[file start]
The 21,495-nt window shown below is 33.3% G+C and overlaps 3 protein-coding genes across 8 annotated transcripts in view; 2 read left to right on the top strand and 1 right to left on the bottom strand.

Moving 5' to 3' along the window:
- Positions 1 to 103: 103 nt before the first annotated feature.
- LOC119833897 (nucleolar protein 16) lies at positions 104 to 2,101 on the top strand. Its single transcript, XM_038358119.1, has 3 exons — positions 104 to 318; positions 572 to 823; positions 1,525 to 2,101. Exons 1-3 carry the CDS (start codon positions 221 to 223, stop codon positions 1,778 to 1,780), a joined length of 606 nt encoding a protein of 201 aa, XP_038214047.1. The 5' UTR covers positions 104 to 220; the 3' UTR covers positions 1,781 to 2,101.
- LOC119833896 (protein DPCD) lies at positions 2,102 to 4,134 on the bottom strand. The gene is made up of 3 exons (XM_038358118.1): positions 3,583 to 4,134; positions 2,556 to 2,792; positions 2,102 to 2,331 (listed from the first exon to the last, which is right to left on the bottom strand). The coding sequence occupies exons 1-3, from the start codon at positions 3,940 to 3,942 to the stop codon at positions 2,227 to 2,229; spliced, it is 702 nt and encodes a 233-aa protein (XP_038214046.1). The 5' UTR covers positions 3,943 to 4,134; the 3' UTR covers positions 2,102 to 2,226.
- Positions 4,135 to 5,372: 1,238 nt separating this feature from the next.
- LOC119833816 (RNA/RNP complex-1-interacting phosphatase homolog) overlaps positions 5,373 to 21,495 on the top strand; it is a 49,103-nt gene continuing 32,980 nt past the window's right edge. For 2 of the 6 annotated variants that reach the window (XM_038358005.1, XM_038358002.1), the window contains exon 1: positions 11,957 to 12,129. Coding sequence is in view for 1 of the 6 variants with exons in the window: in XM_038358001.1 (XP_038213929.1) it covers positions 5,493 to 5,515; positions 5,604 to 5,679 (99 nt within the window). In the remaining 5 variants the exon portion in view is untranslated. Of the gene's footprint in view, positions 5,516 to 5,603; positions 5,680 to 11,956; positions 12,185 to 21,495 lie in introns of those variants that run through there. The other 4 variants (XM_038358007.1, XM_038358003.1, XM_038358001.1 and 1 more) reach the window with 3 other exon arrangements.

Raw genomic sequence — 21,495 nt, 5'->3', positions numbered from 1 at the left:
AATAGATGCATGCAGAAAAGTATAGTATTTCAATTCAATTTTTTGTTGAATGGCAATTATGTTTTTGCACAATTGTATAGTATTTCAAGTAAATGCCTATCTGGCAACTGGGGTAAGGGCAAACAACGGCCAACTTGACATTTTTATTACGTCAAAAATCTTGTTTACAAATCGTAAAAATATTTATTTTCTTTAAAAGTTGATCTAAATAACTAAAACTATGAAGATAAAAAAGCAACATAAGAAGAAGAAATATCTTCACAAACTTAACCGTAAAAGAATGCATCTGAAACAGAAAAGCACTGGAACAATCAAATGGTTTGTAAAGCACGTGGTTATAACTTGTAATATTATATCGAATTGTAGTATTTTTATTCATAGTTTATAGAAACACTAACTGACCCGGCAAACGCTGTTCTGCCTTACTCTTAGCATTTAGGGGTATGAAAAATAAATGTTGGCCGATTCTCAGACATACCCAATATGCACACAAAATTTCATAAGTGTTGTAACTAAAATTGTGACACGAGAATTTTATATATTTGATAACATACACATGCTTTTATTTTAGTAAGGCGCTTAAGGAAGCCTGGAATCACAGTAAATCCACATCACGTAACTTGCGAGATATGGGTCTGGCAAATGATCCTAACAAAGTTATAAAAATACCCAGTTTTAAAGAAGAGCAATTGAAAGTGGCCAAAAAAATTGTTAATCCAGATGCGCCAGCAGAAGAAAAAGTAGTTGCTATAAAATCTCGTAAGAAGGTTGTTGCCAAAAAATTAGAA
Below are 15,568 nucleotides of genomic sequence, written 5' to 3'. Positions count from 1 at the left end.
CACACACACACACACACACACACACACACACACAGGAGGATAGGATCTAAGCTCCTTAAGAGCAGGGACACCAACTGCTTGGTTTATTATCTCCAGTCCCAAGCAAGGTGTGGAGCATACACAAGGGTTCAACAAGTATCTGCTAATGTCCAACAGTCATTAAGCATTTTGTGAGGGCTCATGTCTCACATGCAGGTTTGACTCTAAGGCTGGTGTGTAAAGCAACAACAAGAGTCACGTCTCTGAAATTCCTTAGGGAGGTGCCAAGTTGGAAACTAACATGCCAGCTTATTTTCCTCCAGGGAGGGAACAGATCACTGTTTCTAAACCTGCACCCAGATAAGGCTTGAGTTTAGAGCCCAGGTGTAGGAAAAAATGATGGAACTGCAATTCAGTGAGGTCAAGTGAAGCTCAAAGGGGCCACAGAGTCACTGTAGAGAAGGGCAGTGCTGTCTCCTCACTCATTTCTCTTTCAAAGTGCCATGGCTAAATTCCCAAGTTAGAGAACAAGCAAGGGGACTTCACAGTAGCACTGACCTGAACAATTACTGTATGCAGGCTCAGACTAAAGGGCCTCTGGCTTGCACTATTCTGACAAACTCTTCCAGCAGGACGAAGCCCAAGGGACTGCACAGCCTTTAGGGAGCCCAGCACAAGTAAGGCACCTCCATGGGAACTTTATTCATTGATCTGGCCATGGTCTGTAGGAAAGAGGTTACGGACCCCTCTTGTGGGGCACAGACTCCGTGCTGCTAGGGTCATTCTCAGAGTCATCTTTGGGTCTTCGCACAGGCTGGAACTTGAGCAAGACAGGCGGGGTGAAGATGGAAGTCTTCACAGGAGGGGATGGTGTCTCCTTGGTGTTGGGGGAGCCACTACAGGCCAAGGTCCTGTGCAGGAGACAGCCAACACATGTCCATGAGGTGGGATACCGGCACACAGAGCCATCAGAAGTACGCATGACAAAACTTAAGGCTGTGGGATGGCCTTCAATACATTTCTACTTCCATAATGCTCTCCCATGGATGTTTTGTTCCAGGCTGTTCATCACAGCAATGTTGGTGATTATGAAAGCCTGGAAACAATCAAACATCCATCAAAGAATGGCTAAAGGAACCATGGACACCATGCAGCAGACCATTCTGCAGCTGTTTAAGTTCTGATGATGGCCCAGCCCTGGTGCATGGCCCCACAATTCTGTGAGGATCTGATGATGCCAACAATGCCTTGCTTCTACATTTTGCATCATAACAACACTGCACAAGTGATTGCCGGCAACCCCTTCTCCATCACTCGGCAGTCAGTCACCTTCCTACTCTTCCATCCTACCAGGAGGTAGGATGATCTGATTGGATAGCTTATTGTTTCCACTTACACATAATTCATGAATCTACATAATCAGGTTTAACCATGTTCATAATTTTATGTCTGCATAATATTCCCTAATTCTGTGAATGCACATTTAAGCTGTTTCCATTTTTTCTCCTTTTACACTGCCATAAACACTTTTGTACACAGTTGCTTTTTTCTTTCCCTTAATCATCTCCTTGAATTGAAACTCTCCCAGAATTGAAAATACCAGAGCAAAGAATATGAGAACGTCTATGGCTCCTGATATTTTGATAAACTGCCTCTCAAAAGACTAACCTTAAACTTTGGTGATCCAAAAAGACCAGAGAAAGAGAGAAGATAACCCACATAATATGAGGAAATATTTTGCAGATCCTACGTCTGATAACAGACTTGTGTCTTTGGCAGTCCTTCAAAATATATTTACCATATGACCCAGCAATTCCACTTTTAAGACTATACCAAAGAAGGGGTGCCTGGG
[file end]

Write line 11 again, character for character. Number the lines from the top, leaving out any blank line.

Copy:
CACACACACACACACACACACACACACACACACAGGAGGATAGGATCTAAGCTCCTTAAGAGCAGGGACACCAACTGCTTGGTTTATTATCTCCAGTCCCAAGCAAGGTGTGGAGCATACACAAGGGTTCAACAAGTATCTGCTAATGTCCAACAGTCATTAAGCATTTTGTGAGGGCTCATGTCTCACATGCAGGTTTGACTCTAAGGCTGGTGTGTAAAGCAACAACAAGAGTCACGTCTCTGAAATTCCTTAGGGAGGTGCCAAGTTGGAAACTAACATGCCAGCTTATTTTCCTCCAGGGAGGGAACAGATCACTGTTTCTAAACCTGCACCCAGATAAGGCTTGAGTTTAGAGCCCAGGTGTAGGAAAAAATGATGGAACTGCAATTCAGTGAGGTCAAGTGAAGCTCAAAGGGGCCACAGAGTCACTGTAGAGAAGGGCAGTGCTGTCTCCTCACTCATTTCTCTTTCAAAGTGCCATGGCTAAATTCCCAAGTTAGAGAACAAGCAAGGGGACTTCACAGTAGCACTGACCTGAACAATTACTGTATGCAGGCTCAGACTAAAGGGCCTCTGGCTTGCACTATTCTGACAAACTCTTCCAGCAGGACGAAGCCCAAGGGACTGCACAGCCTTTAGGGAGCCCAGCACAAGTAAGGCACCTCCATGGGAACTTTATTCATTGATCTGGCCATGGTCTGTAGGAAAGAGGTTACGGACCCCTCTTGTGGGGCACAGACTCCGTGCTGCTAGGGTCATTCTCAGAGTCATCTTTGGGTCTTCGCACAGGCTGGAACTTGAGCAAGACAGGCGGGGTGAAGATGGAAGTCTTCACAGGAGGGGATGGTGTCTCCTTGGTGTTGGGGGAGCCACTACAGGCCAAGGTCCTGTGCAGGAGACAGCCAACACATGTCCATGAGGTGGGATACCGGCACACAGAGCCATCAGAAGTACGCATGACAAAACTTAAGGCTGTGGGATGGCCTTCAATACATTTCTACTTCCATAATGCTCTCCCATGGATGTTTTGTTCCAGGCTGTTCATCACAGCAATGTTGGTGATTATGAAAGCCTGGAAACAATCAAACATCCATCAAAGAATGGCTAAAGGAACCATGGACACCATGCAGCAGACCATTCTGCAGCTGTTTAAGTTCTGATGATGGCCCAGCCCTGGTGCATGGCCCCACAATTCTGTGAGGATCTGATGATGCCAACAATGCCTTGCTTCTACATTTTGCATCATAACAACACTGCACAAGTGATTGCCGGCAACCCCTTCTCCATCACTCGGCAGTCAGTCACCTTCCTACTCTTCCATCCTACCAGGAGGTAGGATGATCTGATTGGATAGCTTATTGTTTCCACTTACACATAATTCATGAATCTACATAATCAGGTTTAACCATGTTCATAATTTTATGTCTGCATAATATTCCCTAATTCTGTGAATGCACATTTAAGCTGTTTCCATTTTTTCTCCTTTTACACTGCCATAAACACTTTTGTACACAGTTGCTTTTTTCTTTCCCTTAATCATCTCCTTGAATTGAAACTCTCCCAGAATTGAAAATACCAGAGCAAAGAATATGAGAACGTCTATGGCTCCTGATATTTTGATAAACTGCCTCTCAAAAGACTAACCTTAAACTTTGGTGATCCAAAAAGACCAGAGAAAGAGAGAAGATAACCCACATAATATGAGGAAATATTTTGCAGATCCTACGTCTGATAACAGACTTGTGTCTTTGGCAGTCCTTCAAAATATATTTACCATATGACCCAGCAATTCCACTTTTAAGACTATACCAAAGAAGGGGTGCCTGGG